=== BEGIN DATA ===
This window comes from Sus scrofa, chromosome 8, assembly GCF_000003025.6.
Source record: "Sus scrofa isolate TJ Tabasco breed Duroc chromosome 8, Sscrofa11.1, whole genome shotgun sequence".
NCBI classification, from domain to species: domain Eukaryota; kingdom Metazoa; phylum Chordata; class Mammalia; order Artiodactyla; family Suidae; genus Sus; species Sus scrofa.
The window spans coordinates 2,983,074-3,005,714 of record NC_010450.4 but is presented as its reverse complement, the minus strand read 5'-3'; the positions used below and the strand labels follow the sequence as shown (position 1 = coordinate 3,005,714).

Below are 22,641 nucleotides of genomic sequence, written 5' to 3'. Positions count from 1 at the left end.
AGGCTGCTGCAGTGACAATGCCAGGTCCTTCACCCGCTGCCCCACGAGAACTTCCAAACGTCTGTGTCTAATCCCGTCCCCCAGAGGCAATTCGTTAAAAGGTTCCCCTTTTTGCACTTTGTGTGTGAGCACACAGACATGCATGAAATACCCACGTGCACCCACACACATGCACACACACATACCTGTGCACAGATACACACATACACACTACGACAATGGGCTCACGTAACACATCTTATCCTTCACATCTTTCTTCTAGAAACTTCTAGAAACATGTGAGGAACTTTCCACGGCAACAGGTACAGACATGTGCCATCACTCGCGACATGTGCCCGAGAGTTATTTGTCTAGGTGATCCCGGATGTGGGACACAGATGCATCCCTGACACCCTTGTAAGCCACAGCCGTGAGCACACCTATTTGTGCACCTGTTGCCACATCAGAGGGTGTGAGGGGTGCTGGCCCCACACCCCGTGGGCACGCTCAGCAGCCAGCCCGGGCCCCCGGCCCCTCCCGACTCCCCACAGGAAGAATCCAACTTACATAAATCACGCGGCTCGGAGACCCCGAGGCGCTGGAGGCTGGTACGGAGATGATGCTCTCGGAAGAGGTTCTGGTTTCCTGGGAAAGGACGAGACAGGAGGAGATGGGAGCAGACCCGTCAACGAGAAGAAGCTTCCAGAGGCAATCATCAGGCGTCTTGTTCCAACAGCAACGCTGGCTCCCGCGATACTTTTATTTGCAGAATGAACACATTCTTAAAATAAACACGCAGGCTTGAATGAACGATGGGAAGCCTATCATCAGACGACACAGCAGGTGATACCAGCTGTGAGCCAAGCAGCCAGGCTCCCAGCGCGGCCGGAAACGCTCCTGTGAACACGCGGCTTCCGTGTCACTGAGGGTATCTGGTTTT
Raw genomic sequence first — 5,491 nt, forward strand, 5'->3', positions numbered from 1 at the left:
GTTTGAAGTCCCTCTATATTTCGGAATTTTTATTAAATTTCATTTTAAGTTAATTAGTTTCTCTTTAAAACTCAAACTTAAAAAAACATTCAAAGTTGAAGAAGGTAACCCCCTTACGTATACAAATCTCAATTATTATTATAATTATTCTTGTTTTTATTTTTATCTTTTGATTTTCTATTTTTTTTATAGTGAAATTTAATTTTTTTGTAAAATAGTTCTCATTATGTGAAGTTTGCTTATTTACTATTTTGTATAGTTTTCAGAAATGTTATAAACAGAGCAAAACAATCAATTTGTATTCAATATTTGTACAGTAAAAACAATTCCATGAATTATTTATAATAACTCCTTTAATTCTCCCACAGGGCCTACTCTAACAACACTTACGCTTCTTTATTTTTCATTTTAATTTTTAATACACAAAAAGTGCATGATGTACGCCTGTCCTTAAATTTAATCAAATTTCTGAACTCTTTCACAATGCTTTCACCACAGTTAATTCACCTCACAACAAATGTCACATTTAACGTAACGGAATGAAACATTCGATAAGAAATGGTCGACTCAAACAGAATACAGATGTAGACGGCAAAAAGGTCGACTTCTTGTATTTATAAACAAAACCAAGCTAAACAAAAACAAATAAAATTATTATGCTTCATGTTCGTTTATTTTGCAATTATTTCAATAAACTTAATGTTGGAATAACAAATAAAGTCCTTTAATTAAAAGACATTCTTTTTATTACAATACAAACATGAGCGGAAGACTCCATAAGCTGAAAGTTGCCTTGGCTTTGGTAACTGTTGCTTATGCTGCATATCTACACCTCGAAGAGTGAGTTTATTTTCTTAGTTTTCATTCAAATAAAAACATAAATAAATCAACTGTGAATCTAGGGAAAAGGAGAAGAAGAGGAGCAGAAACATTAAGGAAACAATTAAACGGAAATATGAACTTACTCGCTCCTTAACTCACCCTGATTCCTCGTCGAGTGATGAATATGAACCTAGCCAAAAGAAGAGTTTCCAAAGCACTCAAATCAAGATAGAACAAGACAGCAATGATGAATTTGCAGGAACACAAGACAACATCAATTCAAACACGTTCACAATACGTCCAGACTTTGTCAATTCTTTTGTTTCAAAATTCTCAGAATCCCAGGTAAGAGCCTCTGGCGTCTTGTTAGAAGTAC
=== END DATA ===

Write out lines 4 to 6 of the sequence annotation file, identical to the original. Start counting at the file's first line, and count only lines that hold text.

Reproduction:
The window spans coordinates 2,983,074-3,005,714 of record NC_010450.4 but is presented as its reverse complement, the minus strand read 5'-3'; the positions used below and the strand labels follow the sequence as shown (position 1 = coordinate 3,005,714).

Below are 22,641 nucleotides of genomic sequence, written 5' to 3'. Positions count from 1 at the left end.
AGGCTGCTGCAGTGACAATGCCAGGTCCTTCACCCGCTGCCCCACGAGAACTTCCAAACGTCTGTGTCTAATCCCGTCCCCCAGAGGCAATTCGTTAAAAGGTTCCCCTTTTTGCACTTTGTGTGTGAGCACACAGACATGCATGAAATACCCACGTGCACCCACACACATGCACACACACATACCTGTGCACAGATACACACATACACACTACGACAATGGGCTCACGTAACACATCTTATCCTTCACATCTTTCTTCTAGAAACTTCTAGAAACATGTGAGGAACTTTCCACGGCAACAGGTACAGACATGTGCCATCACTCGCGACATGTGCCCGAGAGTTATTTGTCTAGGTGATCCCGGATGTGGGACACAGATGCATCCCTGACACCCTTGTAAGCCACAGCCGTGAGCACACCTATTTGTGCACCTGTTGCCACATCAGAGGGTGTGAGGGGTGCTGGCCCCACACCCCGTGGGCACGCTCAGCAGCCAGCCCGGGCCCCCGGCCCCTCCCGACTCCCCACAGGAAGAATCCAACTTACATAAATCACGCGGCTCGGAGACCCCGAGGCGCTGGAGGCTGGTACGGAGATGATGCTCTCGGAAGAGGTTCTGGTTTCCTGGGAAAGGACGAGACAGGAGGAGATGGGAGCAGACCCGTCAACGAGAAGAAGCTTCCAGAGGCAATCATCAGGCGTCTTGTTCCAACAGCAACGCTGGCTCCCGCGATACTTTTATTTGCAGAATGAACACATTCTTAAAATAAACACGCAGGCTTGAATGAACGATGGGAAGCCTATCATCAGACGACACAGCAGGTGATACCAGCTGTGAGCCAAGCAGCCAGGCTCCCAGCGCGGCCGGAAACGCTCCTGTGAACACGCGGCTTCCGTGTCACTGAGGGTATCTGGTTTT